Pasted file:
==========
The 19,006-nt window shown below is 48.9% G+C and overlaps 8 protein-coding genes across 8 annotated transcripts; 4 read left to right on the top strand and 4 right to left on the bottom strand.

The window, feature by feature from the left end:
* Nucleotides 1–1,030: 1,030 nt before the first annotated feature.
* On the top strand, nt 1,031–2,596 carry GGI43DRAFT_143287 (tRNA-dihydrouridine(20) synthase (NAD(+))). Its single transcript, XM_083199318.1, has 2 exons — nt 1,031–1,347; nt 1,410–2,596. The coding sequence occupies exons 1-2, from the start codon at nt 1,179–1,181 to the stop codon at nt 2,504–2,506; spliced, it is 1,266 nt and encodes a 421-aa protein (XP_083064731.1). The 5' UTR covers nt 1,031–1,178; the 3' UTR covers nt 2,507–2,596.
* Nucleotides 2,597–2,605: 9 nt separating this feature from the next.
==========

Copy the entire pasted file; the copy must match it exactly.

The 19,006-nt window shown below is 48.9% G+C and overlaps 8 protein-coding genes across 8 annotated transcripts; 4 read left to right on the top strand and 4 right to left on the bottom strand.

The window, feature by feature from the left end:
* Nucleotides 1–1,030: 1,030 nt before the first annotated feature.
* On the top strand, nt 1,031–2,596 carry GGI43DRAFT_143287 (tRNA-dihydrouridine(20) synthase (NAD(+))). Its single transcript, XM_083199318.1, has 2 exons — nt 1,031–1,347; nt 1,410–2,596. The coding sequence occupies exons 1-2, from the start codon at nt 1,179–1,181 to the stop codon at nt 2,504–2,506; spliced, it is 1,266 nt and encodes a 421-aa protein (XP_083064731.1). The 5' UTR covers nt 1,031–1,178; the 3' UTR covers nt 2,507–2,596.
* Nucleotides 2,597–2,605: 9 nt separating this feature from the next.